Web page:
Human Rights and (Self)Care - Looking Inward

Featuring Ivana Radačić Member of the UN Working Group on Discrimination against Women and Girls

What is our motivation to work in the human rights field? 

What do we want to achieve and how do we do it? 

While we as human beings are wired to help others in need due to our inter-connectedness, some of our motivations might lie in a deep but not fully recognized need to address our own trauma.  

Moreover, a lot of human rights discourse is based on the idea of fighting against, which supports the idea of separation and promotes dualistic understanding of the world: perpetrator v. victim, good v. bad, us v. them. We, the human rights defenders, thus often end up exhausted, further traumatized, while the cycle of oppression goes on. Despite all of the energy invested in changing of external structures and norms for so many years, human rights violations are continuously happening. 

In this gathering, we will investigate why is this so and what can we do to change it. We will have an opportunity to re-vision how to engage in alleviating suffering of all living beings and how to co-create the world of unity and peace. This will require us to look at how we relate to our own suffering and trauma and how we treat our body-mind-spirit system.  

  • Is our relationship to our bodies based on the domination of the mind, is our mindset based on domination of negativity
  • How is our relationship with ourselves influencing our relationship with the world?  
  • Why do we need a change of consciousness, if we want to create a meaningful change in the world? 
  • Are we connected to our spirit?

We will also share different practices of embodiment and spirituality that help us be (more) whole and discuss what influence that has on our efforts at (co)creating more just societies. Finally, we will have an opportunity to experience some practical exercises for relaxation and opening of our minds, hearts and bodies. 

About Ivana 

My name is Ivana Radačić, I am a Doctor of Law (UCL), employed as a research advisor at the Institute of Social Sciences Ivo Pilar (Croatia). Since 2017 I have also been a member of the UN Working Group on Discrimination against Women and Girls. I have been working in the field of human rights more than 20 years. My main research, teaching, and advocacy interest areas have been women’s rights; and gender, sexuality and the law, and my approach is socio-legal. My current research project is on sex work.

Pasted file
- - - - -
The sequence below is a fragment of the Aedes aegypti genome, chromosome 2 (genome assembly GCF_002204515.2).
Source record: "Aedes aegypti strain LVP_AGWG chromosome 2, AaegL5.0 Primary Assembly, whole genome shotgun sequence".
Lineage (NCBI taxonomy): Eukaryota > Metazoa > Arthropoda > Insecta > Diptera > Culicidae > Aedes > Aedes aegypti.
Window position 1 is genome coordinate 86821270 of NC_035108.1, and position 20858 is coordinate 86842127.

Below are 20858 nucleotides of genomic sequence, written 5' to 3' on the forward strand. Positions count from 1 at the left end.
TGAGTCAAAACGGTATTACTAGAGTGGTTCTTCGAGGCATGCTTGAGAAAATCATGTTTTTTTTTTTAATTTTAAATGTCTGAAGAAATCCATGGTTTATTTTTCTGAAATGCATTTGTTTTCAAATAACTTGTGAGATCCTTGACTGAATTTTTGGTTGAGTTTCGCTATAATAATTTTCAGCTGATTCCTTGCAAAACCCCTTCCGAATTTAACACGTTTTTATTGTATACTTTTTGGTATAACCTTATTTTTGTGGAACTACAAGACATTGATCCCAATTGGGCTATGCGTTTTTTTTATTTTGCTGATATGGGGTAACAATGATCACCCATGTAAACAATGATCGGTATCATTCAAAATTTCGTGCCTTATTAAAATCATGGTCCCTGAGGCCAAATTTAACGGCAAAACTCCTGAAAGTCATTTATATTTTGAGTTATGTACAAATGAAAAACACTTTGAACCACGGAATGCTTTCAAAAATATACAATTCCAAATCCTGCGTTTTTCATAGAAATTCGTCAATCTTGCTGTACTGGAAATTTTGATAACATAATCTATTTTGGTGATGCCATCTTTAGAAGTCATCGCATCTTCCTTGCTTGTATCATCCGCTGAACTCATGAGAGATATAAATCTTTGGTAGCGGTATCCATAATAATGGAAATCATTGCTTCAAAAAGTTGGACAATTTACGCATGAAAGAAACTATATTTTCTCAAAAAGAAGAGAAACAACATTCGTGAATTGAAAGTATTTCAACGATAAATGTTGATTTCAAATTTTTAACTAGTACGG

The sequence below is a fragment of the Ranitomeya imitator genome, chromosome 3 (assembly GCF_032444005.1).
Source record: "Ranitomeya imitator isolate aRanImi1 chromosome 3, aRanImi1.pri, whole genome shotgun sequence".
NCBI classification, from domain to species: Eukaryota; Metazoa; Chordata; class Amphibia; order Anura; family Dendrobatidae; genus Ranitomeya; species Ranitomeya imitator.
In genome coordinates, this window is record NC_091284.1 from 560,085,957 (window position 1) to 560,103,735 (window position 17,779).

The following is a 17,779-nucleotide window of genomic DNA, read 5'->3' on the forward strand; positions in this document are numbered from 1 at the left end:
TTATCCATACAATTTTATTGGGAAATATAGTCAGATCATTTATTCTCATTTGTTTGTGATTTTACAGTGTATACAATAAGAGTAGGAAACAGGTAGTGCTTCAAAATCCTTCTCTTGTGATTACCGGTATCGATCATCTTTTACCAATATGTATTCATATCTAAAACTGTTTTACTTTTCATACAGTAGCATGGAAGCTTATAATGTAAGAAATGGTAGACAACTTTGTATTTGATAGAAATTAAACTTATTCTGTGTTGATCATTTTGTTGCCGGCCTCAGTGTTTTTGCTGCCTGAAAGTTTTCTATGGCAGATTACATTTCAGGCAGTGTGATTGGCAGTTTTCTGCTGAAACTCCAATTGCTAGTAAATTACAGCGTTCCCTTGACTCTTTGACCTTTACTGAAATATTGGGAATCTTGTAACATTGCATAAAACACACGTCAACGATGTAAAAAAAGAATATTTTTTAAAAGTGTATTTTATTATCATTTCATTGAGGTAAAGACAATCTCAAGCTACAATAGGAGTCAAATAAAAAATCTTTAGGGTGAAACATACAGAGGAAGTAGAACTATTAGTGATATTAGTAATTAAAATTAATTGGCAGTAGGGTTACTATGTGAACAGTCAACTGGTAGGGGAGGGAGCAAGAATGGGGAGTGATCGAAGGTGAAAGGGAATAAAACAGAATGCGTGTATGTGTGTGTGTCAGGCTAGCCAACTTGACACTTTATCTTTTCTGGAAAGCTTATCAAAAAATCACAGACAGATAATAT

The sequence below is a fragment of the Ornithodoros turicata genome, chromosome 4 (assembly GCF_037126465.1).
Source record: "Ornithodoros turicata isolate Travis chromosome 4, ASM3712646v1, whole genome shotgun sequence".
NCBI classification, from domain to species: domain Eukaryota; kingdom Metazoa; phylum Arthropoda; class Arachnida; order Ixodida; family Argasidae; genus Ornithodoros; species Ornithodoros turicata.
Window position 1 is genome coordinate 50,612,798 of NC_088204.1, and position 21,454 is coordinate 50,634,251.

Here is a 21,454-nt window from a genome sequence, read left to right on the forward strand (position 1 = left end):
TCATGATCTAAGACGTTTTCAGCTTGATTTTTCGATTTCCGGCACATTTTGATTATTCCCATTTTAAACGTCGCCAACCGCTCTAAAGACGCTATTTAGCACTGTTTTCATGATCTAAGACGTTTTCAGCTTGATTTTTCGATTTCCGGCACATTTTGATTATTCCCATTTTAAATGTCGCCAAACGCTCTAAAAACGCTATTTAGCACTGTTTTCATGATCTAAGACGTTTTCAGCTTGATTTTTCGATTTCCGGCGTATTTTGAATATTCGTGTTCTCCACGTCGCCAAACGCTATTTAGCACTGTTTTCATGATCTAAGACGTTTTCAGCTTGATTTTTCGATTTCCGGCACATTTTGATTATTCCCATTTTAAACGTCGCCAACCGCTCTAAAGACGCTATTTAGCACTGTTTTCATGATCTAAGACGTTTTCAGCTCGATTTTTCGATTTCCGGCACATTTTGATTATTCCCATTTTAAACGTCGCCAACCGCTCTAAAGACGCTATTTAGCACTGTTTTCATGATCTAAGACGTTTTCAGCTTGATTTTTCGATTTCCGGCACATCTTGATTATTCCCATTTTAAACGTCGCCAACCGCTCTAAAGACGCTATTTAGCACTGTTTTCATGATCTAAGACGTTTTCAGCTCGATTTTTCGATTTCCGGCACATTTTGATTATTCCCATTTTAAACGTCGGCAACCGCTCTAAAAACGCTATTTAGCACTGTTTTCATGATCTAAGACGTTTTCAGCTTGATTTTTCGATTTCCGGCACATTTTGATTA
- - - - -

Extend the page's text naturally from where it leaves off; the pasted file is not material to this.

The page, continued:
As a human rights expert I have had an opportunity to teach (and study) at various institutions in different countries and continents, work at different international institutions (UN and the European Court of Human rights) and cooperate with various actors in the human rights filed – international agencies, NGOs and sometimes state actors. 

At some point in my life, I realized that my work on changing the social (and legal) norms and structures needs to be supplemented with self-development practices. In 2019 I finished a four-year training on integral body-oriented psychotherapy, and last year I finished Kundalini yoga teacher training. I have been exploring various Shamanic practices and I absolutely love conscious dance practices (5 rhythms, Movement Medicine) and jamming (I love singing, and sometimes play cello and djembe). 

Registration Required: 

Organized and Sponsored by:  

The Human Rights Practice Program,  Center for Compassion Studies, and Global Studies at the University of Arizona 



10 a.m. to Noon March 28, 2022


Online - preregistration required - session is FREE

Event Contacts

William Paul Simmons